- on Fri 06 July 2012
One of the great things about Twitter is that it’s a global conversation anyone can join anytime. Eavesdropping on the world, what what!
Of course, it gets even better when you can mine all this chatter to study the way humans live and interact.
For example, how do people in New York City differ from those in Silicon Valley? We tend to think they’re more financially driven and restless with the world – is this true, and if so, how much more?
Or how does language change as you travel to different regions? Recall the classic soda vs. pop. vs. coke question: some people use the word “soda” to describe their soft drinks, others use “pop”, and still others use “coke”. Who says what where?
Let’s take a look.
To make this map, I sampled geo-tagged tweets containing the words “soda”, “pop”, or “coke”, performed some state-of-the-art NLP technology to ensure the tweets were soft drink related (e.g., the tweets had to contain “drink soda” or “drink a pop”), and tried to filter out coke tweets that were specifically about the Coke brand (e.g., Coke Zero).
It’s a little cluttered, though, so let’s clean it up by aggregating nearby tweets.
Here, I bucketed all tweets within a 0.333 latitude/longitude radius, calculated the term distribution within each bucket, and colored each bucket with the word furthest from its overall mean. I also sized each point according to the (log-transformed) number of tweets in the bucket.
We can see that:
- The South is pretty Coke-heavy.
- Soda belongs to the Northeast and far West.
- Pop gets the mid-West, except for some interesting spots of blue around Wisconsin and the Illinois-Missouri border.
For comparison, here’s another map based on a survey at popvssoda.com.
We can see similar patterns, though interestingly, our map has less Coke in the Southeast and less pop in the Northwest.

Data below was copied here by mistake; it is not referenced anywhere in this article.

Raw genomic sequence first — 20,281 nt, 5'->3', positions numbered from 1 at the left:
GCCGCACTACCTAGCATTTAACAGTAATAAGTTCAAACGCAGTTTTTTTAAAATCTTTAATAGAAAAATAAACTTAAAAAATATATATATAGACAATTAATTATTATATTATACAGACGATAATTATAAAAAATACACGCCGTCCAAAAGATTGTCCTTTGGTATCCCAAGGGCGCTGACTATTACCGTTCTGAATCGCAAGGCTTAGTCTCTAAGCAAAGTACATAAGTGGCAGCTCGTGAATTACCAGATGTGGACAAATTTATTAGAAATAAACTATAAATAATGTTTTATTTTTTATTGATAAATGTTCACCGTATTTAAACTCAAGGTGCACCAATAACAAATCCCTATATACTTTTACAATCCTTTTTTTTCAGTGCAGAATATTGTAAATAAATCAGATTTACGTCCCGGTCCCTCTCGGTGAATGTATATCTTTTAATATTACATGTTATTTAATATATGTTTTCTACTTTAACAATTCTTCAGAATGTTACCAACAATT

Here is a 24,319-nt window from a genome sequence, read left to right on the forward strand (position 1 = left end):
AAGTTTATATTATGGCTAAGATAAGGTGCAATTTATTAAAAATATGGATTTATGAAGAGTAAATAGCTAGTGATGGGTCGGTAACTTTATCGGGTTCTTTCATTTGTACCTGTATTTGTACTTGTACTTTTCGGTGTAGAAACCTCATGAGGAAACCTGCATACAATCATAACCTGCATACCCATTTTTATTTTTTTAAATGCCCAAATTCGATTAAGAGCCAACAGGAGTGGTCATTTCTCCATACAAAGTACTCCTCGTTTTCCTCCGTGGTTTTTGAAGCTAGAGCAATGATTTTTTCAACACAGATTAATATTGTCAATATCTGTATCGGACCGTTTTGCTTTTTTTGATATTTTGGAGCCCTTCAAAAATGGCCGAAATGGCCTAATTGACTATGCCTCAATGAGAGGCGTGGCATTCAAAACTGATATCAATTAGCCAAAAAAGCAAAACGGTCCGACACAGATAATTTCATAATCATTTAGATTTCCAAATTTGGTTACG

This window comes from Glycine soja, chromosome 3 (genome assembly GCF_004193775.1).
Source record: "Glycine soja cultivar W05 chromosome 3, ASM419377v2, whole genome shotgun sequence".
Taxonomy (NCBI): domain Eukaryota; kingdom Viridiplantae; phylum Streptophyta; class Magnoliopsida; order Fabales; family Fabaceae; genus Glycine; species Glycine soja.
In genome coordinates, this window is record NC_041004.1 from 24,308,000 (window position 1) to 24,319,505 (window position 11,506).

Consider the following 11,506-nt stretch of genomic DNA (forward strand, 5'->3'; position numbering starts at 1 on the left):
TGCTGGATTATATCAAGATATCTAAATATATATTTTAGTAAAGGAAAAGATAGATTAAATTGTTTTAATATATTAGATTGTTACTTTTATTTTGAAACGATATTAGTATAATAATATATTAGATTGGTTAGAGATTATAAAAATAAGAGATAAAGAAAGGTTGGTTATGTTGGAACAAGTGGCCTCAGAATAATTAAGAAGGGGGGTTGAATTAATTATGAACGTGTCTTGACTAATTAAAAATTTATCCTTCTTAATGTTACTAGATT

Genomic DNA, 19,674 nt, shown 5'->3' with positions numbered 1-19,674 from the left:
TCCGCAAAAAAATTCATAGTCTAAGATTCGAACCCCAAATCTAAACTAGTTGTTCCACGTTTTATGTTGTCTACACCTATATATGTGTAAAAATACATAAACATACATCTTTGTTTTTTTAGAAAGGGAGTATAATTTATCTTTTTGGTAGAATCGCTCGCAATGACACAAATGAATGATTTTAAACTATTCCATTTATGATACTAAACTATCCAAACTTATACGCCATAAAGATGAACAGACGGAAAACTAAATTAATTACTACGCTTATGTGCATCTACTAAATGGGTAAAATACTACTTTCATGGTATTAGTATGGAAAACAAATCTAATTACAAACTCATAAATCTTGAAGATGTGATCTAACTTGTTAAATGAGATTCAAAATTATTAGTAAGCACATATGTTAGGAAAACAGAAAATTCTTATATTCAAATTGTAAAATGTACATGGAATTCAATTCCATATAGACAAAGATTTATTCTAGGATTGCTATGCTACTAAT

Finally, here’s a world map of the terms, bucketed again. Notice that “pop” seems to be prevalent only in parts of the United States and Canada.
As some astute readers noted, though, the seeming dominance of coke is probably due to the difficulty in distinguishing the generic use of coke for soft drinks in general from the particular use of coke for referring to the Coca-Cola brand.
So let’s instead look at a world map of a couple other soft drink terms (“fizzy drink”, “mineral”, and “tonic”):
- “Fizzy drink” shows up for the UK, New Zealand, and Maine.
- “Tonic” appears in Massachusetts.
- While South Africa gets “fizzy drink”, Nigeria gets “mineral”.
I’ve been getting a lot of questions lately about interesting things you can do with the Twitter API, so this was just one small project I’ve worked on to illustrate. This paper contains another awesome application of Twitter data to geographic language variation, and just for fun, here are a few other cute mini-projects:
What do people eat during the Super Bowl? (wings and beer, apparently)
What do people want for Christmas, compared to what they actually get?
What do guys and girls really say?
When were people losing and gaining power during Hurricane Sandy? (click the image to interact)
How does information of a geographic-specific nature spread? (click the image to see a dynamic visualization of when and where tweets related to surviving Hurricane Sandy were shared)
Can we use Twitter to measure presidential votes? (yes!)